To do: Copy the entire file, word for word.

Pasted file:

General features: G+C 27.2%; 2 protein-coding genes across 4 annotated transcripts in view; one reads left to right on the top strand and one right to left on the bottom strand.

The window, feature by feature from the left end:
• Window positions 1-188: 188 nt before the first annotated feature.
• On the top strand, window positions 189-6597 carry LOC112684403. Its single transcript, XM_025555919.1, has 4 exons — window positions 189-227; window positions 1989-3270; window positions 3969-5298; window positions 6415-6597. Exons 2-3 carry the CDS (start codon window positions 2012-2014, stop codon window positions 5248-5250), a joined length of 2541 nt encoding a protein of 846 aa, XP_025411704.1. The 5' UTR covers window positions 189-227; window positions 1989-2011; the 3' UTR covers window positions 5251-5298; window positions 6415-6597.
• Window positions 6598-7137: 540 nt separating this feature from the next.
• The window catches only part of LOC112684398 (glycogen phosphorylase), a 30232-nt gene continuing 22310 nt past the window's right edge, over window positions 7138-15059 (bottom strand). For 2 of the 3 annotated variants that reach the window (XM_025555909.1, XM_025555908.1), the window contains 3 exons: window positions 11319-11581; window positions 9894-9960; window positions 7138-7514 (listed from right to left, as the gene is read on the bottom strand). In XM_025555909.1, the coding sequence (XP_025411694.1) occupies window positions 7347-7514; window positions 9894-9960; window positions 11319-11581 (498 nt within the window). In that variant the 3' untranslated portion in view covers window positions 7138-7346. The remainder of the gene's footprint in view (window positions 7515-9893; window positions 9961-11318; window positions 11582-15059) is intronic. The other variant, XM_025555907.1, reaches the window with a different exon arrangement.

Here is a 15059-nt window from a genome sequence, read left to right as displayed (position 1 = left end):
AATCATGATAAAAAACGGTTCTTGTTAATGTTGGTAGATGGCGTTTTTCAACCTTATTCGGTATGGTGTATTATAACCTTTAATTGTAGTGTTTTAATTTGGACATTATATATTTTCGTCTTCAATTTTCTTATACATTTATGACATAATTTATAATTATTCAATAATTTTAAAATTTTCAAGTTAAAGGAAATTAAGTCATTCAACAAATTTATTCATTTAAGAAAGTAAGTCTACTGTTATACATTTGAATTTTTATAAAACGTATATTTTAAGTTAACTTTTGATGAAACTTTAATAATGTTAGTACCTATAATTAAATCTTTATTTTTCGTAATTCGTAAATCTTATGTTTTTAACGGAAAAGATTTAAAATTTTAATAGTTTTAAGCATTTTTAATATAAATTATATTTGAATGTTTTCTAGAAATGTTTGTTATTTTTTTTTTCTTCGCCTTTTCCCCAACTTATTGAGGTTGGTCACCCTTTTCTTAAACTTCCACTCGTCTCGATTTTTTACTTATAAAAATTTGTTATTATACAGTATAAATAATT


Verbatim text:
General features: G+C 27.2%; 2 protein-coding genes across 4 annotated transcripts in view; one reads left to right on the top strand and one right to left on the bottom strand.

The window, feature by feature from the left end:
• Window positions 1-188: 188 nt before the first annotated feature.
• On the top strand, window positions 189-6597 carry LOC112684403. Its single transcript, XM_025555919.1, has 4 exons — window positions 189-227; window positions 1989-3270; window positions 3969-5298; window positions 6415-6597. Exons 2-3 carry the CDS (start codon window positions 2012-2014, stop codon window positions 5248-5250), a joined length of 2541 nt encoding a protein of 846 aa, XP_025411704.1. The 5' UTR covers window positions 189-227; window positions 1989-2011; the 3' UTR covers window positions 5251-5298; window positions 6415-6597.
• Window positions 6598-7137: 540 nt separating this feature from the next.
• The window catches only part of LOC112684398 (glycogen phosphorylase), a 30232-nt gene continuing 22310 nt past the window's right edge, over window positions 7138-15059 (bottom strand). For 2 of the 3 annotated variants that reach the window (XM_025555909.1, XM_025555908.1), the window contains 3 exons: window positions 11319-11581; window positions 9894-9960; window positions 7138-7514 (listed from right to left, as the gene is read on the bottom strand). In XM_025555909.1, the coding sequence (XP_025411694.1) occupies window positions 7347-7514; window positions 9894-9960; window positions 11319-11581 (498 nt within the window). In that variant the 3' untranslated portion in view covers window positions 7138-7346. The remainder of the gene's footprint in view (window positions 7515-9893; window positions 9961-11318; window positions 11582-15059) is intronic. The other variant, XM_025555907.1, reaches the window with a different exon arrangement.

Here is a 15059-nt window from a genome sequence, read left to right as displayed (position 1 = left end):
AATCATGATAAAAAACGGTTCTTGTTAATGTTGGTAGATGGCGTTTTTCAACCTTATTCGGTATGGTGTATTATAACCTTTAATTGTAGTGTTTTAATTTGGACATTATATATTTTCGTCTTCAATTTTCTTATACATTTATGACATAATTTATAATTATTCAATAATTTTAAAATTTTCAAGTTAAAGGAAATTAAGTCATTCAACAAATTTATTCATTTAAGAAAGTAAGTCTACTGTTATACATTTGAATTTTTATAAAACGTATATTTTAAGTTAACTTTTGATGAAACTTTAATAATGTTAGTACCTATAATTAAATCTTTATTTTTCGTAATTCGTAAATCTTATGTTTTTAACGGAAAAGATTTAAAATTTTAATAGTTTTAAGCATTTTTAATATAAATTATATTTGAATGTTTTCTAGAAATGTTTGTTATTTTTTTTTTCTTCGCCTTTTCCCCAACTTATTGAGGTTGGTCACCCTTTTCTTAAACTTCCACTCGTCTCGATTTTTTACTTATAAAAATTTGTTATTATACAGTATAAATAATT